Launching a startup is an exciting venture into the business space, and if your marketing is up to the challenge, you could go far.

Although you’ll probably come up with plenty more as you work through your launch, these three things are start-up marketing musts:

Press Kits. Don’t have a press kit yet? Without one, you’re going to be missing out on opportunities to issue press releases and brand yourself from the get-go.

Your press kit should include things like a logo, screenshots (and the URL) of your ready-to-launch site, bios and photos of your founders, your company’s story and, perhaps most importantly, a piece called a media advisory. This is similar to a press release, in that it’s tight and gets straight to the point. Include information on your product or service and how what you’re bringing to the table is different from the rest of the market, as well as information that shows how your product will benefit your demographic.

Marketing Plans. There’s never a good reason to plunge ahead without a marketing plan.

You may very well revise and revisit your original after your launch, but having a marketing plan in place gives you a point to start from and some goals to reach for. Make your marketing plan as detailed as possible, including outlets to target, publishing calendars for your blog, different tools you’ll use, A/B testing methodologies and KPIs with initial goals set. You can do all the marketing in the world, but without a focus or a way to gauge success, you’re wasting your efforts.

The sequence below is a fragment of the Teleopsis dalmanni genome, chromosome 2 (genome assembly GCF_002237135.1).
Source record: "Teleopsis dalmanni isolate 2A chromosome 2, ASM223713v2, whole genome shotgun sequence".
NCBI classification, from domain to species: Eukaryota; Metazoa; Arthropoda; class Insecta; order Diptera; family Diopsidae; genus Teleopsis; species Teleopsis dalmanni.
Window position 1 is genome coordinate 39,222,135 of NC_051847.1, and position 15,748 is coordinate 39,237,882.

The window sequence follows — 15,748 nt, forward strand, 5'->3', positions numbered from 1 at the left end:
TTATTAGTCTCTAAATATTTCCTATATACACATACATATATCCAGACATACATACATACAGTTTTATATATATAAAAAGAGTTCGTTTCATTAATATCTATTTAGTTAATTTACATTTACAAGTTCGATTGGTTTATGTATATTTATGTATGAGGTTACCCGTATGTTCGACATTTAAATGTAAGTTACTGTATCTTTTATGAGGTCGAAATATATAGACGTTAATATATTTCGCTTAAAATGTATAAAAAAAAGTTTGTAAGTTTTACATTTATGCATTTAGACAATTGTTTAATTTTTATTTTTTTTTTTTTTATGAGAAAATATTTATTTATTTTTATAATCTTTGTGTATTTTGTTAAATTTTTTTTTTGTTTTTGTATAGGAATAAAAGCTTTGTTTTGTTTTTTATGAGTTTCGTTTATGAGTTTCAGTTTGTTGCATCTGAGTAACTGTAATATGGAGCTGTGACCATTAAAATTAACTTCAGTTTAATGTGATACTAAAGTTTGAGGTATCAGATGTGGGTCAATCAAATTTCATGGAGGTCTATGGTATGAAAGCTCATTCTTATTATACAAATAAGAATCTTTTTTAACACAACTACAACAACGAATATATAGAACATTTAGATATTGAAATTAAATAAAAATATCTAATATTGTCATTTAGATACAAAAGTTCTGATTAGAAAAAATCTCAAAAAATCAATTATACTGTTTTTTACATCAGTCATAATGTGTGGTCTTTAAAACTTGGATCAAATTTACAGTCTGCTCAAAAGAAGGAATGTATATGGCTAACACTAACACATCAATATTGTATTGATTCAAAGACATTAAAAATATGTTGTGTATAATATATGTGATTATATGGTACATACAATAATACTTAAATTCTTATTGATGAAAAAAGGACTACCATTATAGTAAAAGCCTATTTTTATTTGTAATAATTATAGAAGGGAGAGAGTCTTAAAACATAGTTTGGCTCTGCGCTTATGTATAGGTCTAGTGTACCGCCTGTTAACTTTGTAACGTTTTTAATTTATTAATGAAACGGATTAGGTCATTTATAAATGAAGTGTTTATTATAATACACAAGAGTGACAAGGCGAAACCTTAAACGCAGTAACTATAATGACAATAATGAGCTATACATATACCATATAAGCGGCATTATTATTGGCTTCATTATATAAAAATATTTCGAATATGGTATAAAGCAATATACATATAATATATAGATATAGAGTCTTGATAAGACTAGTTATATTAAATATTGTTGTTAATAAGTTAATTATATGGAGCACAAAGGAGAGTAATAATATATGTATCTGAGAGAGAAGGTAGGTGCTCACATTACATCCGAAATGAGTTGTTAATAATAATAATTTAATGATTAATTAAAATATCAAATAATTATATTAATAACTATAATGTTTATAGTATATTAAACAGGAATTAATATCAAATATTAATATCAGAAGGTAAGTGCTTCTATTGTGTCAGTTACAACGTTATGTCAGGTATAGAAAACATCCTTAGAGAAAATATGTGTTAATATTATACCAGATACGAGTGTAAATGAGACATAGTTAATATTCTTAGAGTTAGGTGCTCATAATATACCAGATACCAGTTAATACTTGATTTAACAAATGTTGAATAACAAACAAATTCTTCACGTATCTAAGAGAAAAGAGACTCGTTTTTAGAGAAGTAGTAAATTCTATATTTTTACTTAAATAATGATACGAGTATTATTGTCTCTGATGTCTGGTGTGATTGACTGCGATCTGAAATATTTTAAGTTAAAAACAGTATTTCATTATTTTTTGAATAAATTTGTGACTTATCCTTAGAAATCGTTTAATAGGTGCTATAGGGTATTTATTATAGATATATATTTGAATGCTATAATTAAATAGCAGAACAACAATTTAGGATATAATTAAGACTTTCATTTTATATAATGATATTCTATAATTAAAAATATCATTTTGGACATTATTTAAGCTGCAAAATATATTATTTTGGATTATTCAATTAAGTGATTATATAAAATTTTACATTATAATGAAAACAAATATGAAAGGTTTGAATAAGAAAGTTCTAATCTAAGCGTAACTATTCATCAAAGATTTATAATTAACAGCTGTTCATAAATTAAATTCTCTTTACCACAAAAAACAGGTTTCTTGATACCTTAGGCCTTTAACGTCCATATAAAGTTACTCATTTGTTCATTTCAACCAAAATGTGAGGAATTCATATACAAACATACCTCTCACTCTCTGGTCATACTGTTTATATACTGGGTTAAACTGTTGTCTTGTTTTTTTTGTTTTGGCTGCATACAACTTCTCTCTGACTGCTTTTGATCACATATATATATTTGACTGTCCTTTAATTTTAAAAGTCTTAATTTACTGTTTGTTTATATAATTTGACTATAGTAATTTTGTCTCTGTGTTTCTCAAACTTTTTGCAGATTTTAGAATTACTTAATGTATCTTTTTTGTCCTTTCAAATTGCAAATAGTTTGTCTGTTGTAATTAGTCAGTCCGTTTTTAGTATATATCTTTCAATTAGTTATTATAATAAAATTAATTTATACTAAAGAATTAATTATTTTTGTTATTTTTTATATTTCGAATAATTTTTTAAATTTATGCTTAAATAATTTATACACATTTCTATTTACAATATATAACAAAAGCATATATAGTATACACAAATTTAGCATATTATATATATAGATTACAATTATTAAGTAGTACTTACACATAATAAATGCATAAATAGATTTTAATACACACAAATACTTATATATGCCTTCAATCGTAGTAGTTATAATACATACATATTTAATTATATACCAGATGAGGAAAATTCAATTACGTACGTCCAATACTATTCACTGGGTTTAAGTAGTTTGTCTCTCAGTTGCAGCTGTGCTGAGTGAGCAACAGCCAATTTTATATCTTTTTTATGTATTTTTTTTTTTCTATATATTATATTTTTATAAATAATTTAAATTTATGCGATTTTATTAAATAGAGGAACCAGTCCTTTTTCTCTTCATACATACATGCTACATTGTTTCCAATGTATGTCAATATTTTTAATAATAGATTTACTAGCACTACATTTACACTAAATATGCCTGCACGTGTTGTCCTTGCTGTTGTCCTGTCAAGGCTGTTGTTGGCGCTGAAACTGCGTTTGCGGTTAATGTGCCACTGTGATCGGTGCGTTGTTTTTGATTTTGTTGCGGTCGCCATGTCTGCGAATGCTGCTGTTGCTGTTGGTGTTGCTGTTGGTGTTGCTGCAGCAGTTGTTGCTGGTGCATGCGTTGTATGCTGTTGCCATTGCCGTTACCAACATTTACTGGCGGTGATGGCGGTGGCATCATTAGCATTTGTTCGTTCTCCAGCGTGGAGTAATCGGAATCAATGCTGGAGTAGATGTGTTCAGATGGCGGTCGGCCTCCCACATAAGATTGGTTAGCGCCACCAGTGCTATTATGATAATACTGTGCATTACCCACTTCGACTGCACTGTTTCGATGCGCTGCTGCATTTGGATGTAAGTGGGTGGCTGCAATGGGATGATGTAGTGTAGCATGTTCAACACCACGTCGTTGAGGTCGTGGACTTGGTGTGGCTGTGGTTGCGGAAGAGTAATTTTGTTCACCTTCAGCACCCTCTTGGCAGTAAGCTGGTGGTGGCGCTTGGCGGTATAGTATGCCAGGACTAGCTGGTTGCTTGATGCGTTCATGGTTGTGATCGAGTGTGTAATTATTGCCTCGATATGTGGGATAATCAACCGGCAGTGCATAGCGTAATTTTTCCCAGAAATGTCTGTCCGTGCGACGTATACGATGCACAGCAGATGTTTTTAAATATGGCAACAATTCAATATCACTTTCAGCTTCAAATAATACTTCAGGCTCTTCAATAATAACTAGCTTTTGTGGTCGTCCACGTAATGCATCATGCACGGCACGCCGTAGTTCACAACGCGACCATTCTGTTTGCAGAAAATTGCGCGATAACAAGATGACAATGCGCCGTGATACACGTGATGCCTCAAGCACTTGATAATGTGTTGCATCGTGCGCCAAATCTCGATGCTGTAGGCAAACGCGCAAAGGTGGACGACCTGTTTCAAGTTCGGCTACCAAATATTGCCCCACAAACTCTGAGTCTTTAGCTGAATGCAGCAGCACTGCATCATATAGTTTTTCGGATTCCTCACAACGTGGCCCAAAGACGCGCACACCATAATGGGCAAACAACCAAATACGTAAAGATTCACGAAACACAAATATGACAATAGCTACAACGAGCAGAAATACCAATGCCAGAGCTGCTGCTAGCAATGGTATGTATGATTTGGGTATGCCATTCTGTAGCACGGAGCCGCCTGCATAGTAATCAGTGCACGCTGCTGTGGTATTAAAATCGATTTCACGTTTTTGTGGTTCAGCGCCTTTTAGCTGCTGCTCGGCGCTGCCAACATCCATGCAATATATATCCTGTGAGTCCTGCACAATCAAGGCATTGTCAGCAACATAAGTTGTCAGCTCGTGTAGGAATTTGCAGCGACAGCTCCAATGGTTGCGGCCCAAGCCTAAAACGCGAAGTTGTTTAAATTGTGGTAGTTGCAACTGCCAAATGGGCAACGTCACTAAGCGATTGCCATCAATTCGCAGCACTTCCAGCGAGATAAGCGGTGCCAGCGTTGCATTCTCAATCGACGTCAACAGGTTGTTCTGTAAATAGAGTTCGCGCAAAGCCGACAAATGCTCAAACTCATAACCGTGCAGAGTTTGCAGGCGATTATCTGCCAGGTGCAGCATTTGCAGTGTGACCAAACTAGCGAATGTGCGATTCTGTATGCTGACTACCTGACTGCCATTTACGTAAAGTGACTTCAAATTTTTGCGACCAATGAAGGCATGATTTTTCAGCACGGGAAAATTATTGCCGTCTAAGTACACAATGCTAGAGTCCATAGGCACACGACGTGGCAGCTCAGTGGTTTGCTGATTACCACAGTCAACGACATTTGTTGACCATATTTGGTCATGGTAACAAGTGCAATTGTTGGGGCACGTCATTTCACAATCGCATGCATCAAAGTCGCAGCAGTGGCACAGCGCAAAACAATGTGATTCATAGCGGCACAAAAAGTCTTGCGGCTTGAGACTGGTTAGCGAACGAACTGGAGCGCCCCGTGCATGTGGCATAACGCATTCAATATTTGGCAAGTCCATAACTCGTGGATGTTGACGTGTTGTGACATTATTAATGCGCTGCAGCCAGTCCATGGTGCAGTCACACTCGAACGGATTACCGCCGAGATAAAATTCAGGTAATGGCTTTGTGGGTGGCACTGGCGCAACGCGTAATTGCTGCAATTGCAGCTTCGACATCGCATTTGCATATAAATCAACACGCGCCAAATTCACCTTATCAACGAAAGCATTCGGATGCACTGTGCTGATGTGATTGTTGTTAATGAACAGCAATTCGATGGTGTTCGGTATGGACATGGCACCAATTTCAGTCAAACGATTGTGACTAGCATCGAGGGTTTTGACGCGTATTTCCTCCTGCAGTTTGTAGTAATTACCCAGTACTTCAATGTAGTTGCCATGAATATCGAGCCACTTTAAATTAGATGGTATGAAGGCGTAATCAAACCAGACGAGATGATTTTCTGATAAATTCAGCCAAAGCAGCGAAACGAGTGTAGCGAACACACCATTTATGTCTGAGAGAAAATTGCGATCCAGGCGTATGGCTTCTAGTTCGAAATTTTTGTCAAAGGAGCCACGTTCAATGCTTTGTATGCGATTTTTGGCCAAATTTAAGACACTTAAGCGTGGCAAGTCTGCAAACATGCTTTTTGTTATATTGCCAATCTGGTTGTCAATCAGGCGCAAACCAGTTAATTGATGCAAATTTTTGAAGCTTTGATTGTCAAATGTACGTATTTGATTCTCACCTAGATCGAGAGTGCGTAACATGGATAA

Great Customer Service. The problem with marketing a startup is that most of the time, we’re so invested in launching it that we forget about following up with our efforts. Customer service is a huge hurdle for many startups, often due to a lack of manpower. Hiring in-house operators is tricky since you have no way to know how busy your phones will be, but you can solve this problem by using an answering service to help with call overflow or as a first point of contact for customers. Since you pay an answering service by the call and not by the hour, you’ll be only paying for the help you need, keeping your marketing budget tight.

There are always plenty of things you’ll later realize you forgot to do when it comes time to launch your startup, but don’t let those “re-dos” be something that will seriously hurt your marketing. Instead, ensure that your press kit is complete, your marketing plan covers everything you plan to do and that you have someone available to help you with customer service, should your need exceed your ability.